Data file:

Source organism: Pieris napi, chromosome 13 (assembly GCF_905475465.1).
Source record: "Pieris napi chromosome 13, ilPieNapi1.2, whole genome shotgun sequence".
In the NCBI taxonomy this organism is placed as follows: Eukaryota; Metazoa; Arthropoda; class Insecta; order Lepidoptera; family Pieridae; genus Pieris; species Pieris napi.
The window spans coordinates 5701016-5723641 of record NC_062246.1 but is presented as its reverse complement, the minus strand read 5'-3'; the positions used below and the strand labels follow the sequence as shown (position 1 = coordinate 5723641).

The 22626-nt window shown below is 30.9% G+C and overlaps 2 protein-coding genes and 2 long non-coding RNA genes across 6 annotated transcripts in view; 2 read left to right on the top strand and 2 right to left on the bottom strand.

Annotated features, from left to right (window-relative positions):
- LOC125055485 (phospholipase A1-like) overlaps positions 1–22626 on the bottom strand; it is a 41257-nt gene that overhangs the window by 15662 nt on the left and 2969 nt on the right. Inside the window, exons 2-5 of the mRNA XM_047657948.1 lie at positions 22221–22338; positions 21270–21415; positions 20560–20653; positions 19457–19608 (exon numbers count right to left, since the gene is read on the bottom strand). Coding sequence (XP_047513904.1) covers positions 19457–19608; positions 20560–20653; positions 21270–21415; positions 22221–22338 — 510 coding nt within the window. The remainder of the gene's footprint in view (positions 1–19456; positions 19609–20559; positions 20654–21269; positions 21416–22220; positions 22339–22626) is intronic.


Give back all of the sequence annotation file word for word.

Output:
Source organism: Pieris napi, chromosome 13 (assembly GCF_905475465.1).
Source record: "Pieris napi chromosome 13, ilPieNapi1.2, whole genome shotgun sequence".
In the NCBI taxonomy this organism is placed as follows: Eukaryota; Metazoa; Arthropoda; class Insecta; order Lepidoptera; family Pieridae; genus Pieris; species Pieris napi.
The window spans coordinates 5701016-5723641 of record NC_062246.1 but is presented as its reverse complement, the minus strand read 5'-3'; the positions used below and the strand labels follow the sequence as shown (position 1 = coordinate 5723641).

The 22626-nt window shown below is 30.9% G+C and overlaps 2 protein-coding genes and 2 long non-coding RNA genes across 6 annotated transcripts in view; 2 read left to right on the top strand and 2 right to left on the bottom strand.

Annotated features, from left to right (window-relative positions):
- LOC125055485 (phospholipase A1-like) overlaps positions 1–22626 on the bottom strand; it is a 41257-nt gene that overhangs the window by 15662 nt on the left and 2969 nt on the right. Inside the window, exons 2-5 of the mRNA XM_047657948.1 lie at positions 22221–22338; positions 21270–21415; positions 20560–20653; positions 19457–19608 (exon numbers count right to left, since the gene is read on the bottom strand). Coding sequence (XP_047513904.1) covers positions 19457–19608; positions 20560–20653; positions 21270–21415; positions 22221–22338 — 510 coding nt within the window. The remainder of the gene's footprint in view (positions 1–19456; positions 19609–20559; positions 20654–21269; positions 21416–22220; positions 22339–22626) is intronic.